A Note on “Yes” and “No”

When “yes” or “no” is repeated, there are two options: periods or commas. If we want to get technical, if the words are repeated quickly with no pauses, use commas; if the words are said distinctly with pauses in between, use periods. I think this is an OWCATS situation. If you like, choose one option and use it all the time.

…No, no, no. There were many other solutions that we could have tried. (said quickly without pauses)
…No. No. No. There were many other…. (said more deliberately with pauses between)

Happy punctuating!

Margie

“A Half” Versus “One Half” and Others

In making this distinction, you choose the way it is transcribed depending on how verbatim you want to be. When “eighteen and one half” is said, then it is a mixed number, and the rule says that mixed numbers should be transcribed in figures.

…It is 18 1/2 feet long.

When “three and three fourths” is said, then this mixed number is in figures.

…We need 3 3/4 cups of sugar.

The “issue” arises when “a half” is said or “three quarters” is said. “A” and “quarters” are not really numbers. So for those who want to be “verbatim,” these numbers must be written out in their entirety.

…It is eighteen and a half feet long.
…We need three and three quarters cups of sugar.

This format is never correct.

…72 and a half…

Happy punctuating!

Margie

P.S. on the Word “Number”

When the word “number” and the number itself delineate an item in a list, it is best to write both of them out to avoid some confusing situations.

…They were, number one, $243; number two, $867; and, number three, $674.
…They were, No. 1, $243; No. 2, $867; and, No. 3, $674.

The second one is just not easy to read. For that reason, I think it is best to follow the example in the first sentence and simply make that the standard.

Happy punctuating!

Margie

A Different Meaning for the Period or Semicolon Before “Is That Correct?”

Deciding¬†to use¬†a¬†period versus a semicolon before “Is that correct?” and expecting your reader to distinguish that they¬†mean something different is¬†an exercise in extreme subtlety. This distinction has been pushed around out there for a long time.

…You testified that he arrived at 9:00; is that correct? — meaning is it correct that you testified to this?¬†
…You testified that he arrived at 9:00. Is that correct? — meaning is it correct that he arrived at 9:00?
I am just not sure that¬†anyone looks at the period and says, “Ah. It means X,” and then looks at the semicolon and says, “Ah. It means Y.” That is, I just am not sure that this distinction is “obvious” from the punctuation. You certainly may¬†use this difference if you want, though it is not really a “rule” that you are going to find in any standard English reference.
And, by the way, if the answer is “Yes,” then the question just wasn’t effective anyway.
Where a period instead of a semicolon really should be used is the situation where you have a very long question with a bunch of “facts” in it. Then a period and probably even a paragraph before “Is that correct?” is the best punctuation.
 
Happy punctuating!
Margie
 
 

“Too” and “Also”

The words too and also generally do not need commas with the exception of also at the beginning of the sentence.

 

Historically too and also had commas before them at the end of the sentence.¬† Since the words are just plain adverbs, there was never really a need to use those commas. They have been dropped — many years ago, in fact.

…She was in the room at the time too.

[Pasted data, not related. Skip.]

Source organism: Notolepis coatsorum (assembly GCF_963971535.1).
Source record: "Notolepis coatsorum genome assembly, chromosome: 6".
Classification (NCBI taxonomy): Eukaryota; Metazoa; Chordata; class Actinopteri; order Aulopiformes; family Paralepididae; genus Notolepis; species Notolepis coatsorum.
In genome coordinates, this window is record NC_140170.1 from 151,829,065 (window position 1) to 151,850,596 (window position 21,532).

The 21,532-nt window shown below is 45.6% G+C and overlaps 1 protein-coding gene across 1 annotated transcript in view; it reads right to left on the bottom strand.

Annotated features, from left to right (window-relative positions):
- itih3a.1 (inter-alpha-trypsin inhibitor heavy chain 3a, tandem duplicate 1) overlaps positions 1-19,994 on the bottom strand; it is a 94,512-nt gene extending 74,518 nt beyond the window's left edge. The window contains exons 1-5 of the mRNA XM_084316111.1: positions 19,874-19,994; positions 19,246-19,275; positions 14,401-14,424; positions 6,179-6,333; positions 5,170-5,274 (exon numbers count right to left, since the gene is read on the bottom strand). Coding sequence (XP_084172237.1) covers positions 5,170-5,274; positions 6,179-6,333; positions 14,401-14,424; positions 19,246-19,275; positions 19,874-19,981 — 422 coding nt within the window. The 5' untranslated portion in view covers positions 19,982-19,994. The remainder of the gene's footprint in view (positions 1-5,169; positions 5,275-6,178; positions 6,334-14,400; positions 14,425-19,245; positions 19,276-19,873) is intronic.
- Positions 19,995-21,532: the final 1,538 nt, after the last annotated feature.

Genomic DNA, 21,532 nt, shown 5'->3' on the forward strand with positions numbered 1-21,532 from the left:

…We need another copy of it also.

 

In the middle of the sentence, too and also are simple adverbs, and there is still no need for commas.

…He too needed to complete the project.
…The contract also needs to be read.

 

Though too would rarely be used at the beginning of a sentence, if it were, it would not take a comma after it.

Also, on the other hand, when it occurs at the beginning of a sentence, is a conjunctive adverb of more than one syllable and needs a comma.

…Also, we will take a look at his health.

Happy punctuating!

Margie

When the Date Is an Adjective…

Take a look at the two basic ways that commas are used: All commas are used to either separate two language elements and push them apart or to surround a language element. The latter implies that the element, if lifted out of the sentence, would take both commas with it and leave a grammatically complete sentence behind.

…As the session began, it seemed there was no agreement.
…Do you intend to prolong this, Counsel?
…It is futile to continue this discussion, in my opinion.

…It seemed, as the session began, there was no agreement.
…Do you, Counsel, intend to prolong this?
…It is futile, in my opinion, to continue this discussion.

The question has recycled lately on FB regarding whether or not to use a comma after the full date when it is a direct adjective. This discussion also applies to the city/state combination as a direct adjective. The rules above do not change because the full date or the city/state are direct adjectives.

…I am referring to the January 8, 2015, letter that he sent.
…I am referring to the January 8 letter that he sent.
…I am referring to the January 2015 letter that he sent.

…It is the Rochester, New York, location.
…It is the Rochester location.

The confusion here comes from a rule that says to not use a comma between the adjective and the noun it modifies. That rule refers to a single separating comma. A pair of commas can go anywhere.

Happy punctuating!

Margie

 

Those Darn Hyphens

If a noun is listed as separate words, then it stays separate words — and is not hyphenated — as a direct (right in front of the noun) adjective.

…He is in real estate.
…He is a real estate broker.

…He is in high school.
…He is a high school senior.

This gets a little crazy since it means that words need to be looked up even more frequently.

…Odds and ends are being taken care of.
…It is an odds and ends job.

Happy punctuating!

Margie